Please enjoy ARK Disrupt Issue 113. This blog series is based on ARK Brainstorming, a weekly discussion between our CEO, Director of Research, thematic analysts, ARK’s theme developers, thought leaders, and investors. It is designed to present you with the most recent innovation takeaways and to keep you engaged in an ongoing discussion on investing in disruptive innovation. To read the previous issue, click here.
1. EV Forecasts Are Falling Behind Auto Manufacturers’ Capital Spending Commitments
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For the past three years, electric vehicle (EV) forecasts have increased significantly, reaching nearly 4 million units on average for 2022. According to ARK’s research, global EV sales will be 4 times higher, roughly 17 million units, in 2022.
ARK bases its forecast on the declining cost curve of lithium-ion battery pack systems, which should drive down the price of electric vehicles. While we first forecast 17 million units in 2016, auto manufacturers did not have plans at that time for such a burst of activity, something that started to change in the last year: in January, Reuters reported that at least $90 billion was slated to be invested in EVs.
What does $90 billion suggest for future EV production capacity? Based on historical data of U.S. capital efficiency in the auto industry, investment approximating $90 billion would produce more than 6 million EVs globally per year. Yet, as shown below FordF, TeslaTSLA, and others have asserted that EV factories could be twice as efficient as those producing autos powered by internal combustion engines. If so, then $90 billion should be enough to produce at least 12 million EVs.
In either case, consensus forecasts for EV sales are ignoring the investments to which auto manufacturers already have committed. ARK anticipates that they will continue to ramp capital spending as the magnitude of the EV opportunity comes into sharper focus during the next few years. As a result, EV forecasts for 2022 probably will quadruple during the next two to three years.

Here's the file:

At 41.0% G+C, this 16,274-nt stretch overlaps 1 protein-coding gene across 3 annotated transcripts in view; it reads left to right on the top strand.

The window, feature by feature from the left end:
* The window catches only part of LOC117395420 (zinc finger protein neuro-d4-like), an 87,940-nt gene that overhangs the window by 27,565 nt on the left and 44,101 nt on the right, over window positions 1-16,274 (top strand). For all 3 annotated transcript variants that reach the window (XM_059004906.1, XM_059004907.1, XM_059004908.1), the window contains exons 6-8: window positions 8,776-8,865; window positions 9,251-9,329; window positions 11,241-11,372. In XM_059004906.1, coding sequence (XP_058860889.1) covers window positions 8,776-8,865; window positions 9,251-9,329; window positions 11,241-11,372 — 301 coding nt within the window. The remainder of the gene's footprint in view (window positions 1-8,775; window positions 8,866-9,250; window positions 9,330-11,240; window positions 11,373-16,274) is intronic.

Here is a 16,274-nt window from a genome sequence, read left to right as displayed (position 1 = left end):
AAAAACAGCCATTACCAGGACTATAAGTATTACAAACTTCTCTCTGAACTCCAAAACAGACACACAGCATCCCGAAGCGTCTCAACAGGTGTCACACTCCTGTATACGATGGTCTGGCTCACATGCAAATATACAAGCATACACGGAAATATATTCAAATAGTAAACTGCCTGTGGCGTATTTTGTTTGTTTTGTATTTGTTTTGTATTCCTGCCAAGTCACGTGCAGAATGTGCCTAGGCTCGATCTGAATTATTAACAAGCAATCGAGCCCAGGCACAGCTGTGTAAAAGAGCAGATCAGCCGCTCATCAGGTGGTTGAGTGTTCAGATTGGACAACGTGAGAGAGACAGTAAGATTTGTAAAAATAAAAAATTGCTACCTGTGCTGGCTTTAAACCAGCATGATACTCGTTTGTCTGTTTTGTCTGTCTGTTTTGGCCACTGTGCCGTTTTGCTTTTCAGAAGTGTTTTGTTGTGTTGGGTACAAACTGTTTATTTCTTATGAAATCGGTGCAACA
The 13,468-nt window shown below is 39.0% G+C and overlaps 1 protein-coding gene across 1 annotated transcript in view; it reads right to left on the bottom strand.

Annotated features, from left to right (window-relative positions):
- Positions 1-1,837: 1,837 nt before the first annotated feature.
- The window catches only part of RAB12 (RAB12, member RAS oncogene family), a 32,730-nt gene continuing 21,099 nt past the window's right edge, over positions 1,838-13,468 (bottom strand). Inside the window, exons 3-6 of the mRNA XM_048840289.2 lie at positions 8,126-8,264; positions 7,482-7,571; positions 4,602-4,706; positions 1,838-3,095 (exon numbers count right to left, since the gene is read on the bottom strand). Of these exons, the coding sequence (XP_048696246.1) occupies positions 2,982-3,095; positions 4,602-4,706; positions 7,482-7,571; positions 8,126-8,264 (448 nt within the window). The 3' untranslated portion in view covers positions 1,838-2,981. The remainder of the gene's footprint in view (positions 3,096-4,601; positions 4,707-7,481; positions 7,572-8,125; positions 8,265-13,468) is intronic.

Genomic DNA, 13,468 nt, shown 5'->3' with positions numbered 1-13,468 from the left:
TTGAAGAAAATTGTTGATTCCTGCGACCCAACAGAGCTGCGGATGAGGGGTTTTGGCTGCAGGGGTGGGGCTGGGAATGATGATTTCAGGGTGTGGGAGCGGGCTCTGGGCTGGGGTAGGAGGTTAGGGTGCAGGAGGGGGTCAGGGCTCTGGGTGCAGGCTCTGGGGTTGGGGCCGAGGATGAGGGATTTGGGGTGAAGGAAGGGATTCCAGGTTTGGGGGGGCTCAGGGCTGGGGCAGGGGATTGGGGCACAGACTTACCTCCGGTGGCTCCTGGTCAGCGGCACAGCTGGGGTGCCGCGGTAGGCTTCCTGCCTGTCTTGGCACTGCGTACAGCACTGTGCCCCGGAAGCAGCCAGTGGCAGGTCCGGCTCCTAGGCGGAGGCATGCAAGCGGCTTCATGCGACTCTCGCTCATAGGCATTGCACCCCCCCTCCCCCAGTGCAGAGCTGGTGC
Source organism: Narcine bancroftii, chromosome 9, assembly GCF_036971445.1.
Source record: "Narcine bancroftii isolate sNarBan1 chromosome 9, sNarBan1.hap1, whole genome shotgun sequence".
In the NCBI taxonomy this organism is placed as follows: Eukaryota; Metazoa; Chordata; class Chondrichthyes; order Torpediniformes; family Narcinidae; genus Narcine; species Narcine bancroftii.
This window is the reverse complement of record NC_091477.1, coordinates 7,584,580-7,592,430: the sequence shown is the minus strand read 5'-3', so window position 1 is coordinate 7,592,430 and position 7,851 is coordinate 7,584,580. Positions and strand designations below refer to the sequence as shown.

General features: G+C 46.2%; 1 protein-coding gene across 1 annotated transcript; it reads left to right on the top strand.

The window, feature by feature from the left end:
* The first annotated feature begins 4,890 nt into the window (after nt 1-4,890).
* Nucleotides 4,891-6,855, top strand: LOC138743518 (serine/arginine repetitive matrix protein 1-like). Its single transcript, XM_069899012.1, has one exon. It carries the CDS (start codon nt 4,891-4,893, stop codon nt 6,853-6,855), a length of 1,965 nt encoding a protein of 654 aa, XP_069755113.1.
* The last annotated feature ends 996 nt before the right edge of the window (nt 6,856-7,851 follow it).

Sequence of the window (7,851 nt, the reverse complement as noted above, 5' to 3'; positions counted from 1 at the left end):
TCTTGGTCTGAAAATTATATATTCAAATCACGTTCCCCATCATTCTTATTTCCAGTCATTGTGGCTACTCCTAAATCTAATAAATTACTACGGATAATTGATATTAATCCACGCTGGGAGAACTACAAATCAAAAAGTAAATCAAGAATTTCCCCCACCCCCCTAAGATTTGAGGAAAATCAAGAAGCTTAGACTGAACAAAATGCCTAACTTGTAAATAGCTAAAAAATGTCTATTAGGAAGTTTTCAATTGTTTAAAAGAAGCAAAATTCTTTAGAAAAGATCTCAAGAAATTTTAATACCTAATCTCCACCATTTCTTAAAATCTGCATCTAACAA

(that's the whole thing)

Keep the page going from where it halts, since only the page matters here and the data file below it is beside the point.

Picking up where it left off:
Source: ARK Investment Management LLC, Ford’s President of Global Operations
2. Has Waymo Fallen Out of Love with LiDAR?
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Recently Sacha Arnoud, Director of Engineering at WaymoGOOG, lectured at MIT’s course on Deep Learning for Self Driving Cars. ARK found the slide below in his presentation particularly interesting:
In that slide, radar features prominently while LiDAR, in smaller and lighter gray font, pales by comparison. For years, the Google car project heralded LiDAR as critical to fully autonomous vehicles, so much so that it developed its own LiDAR sensor, one important enough to spark a lawsuit when its inventor, Anthony Levandowski, defected to Uber.
Why, then, has such an important component lost its standing in presentations such as the one for MIT? Is Google now de-emphasizing LiDAR?
Previously asserting that it would be crucial, ARK was surprised when Tesla did not include LiDAR among its sensors for fully autonomous vehicles, favoring instead radar and cameras to feed its on-board computing system. On Tesla’s last earnings call, Elon Musk offered somewhat of an explanation:
“In my view, it is a crutch that will drive companies to a local maximum that they will find very difficult to get out of.“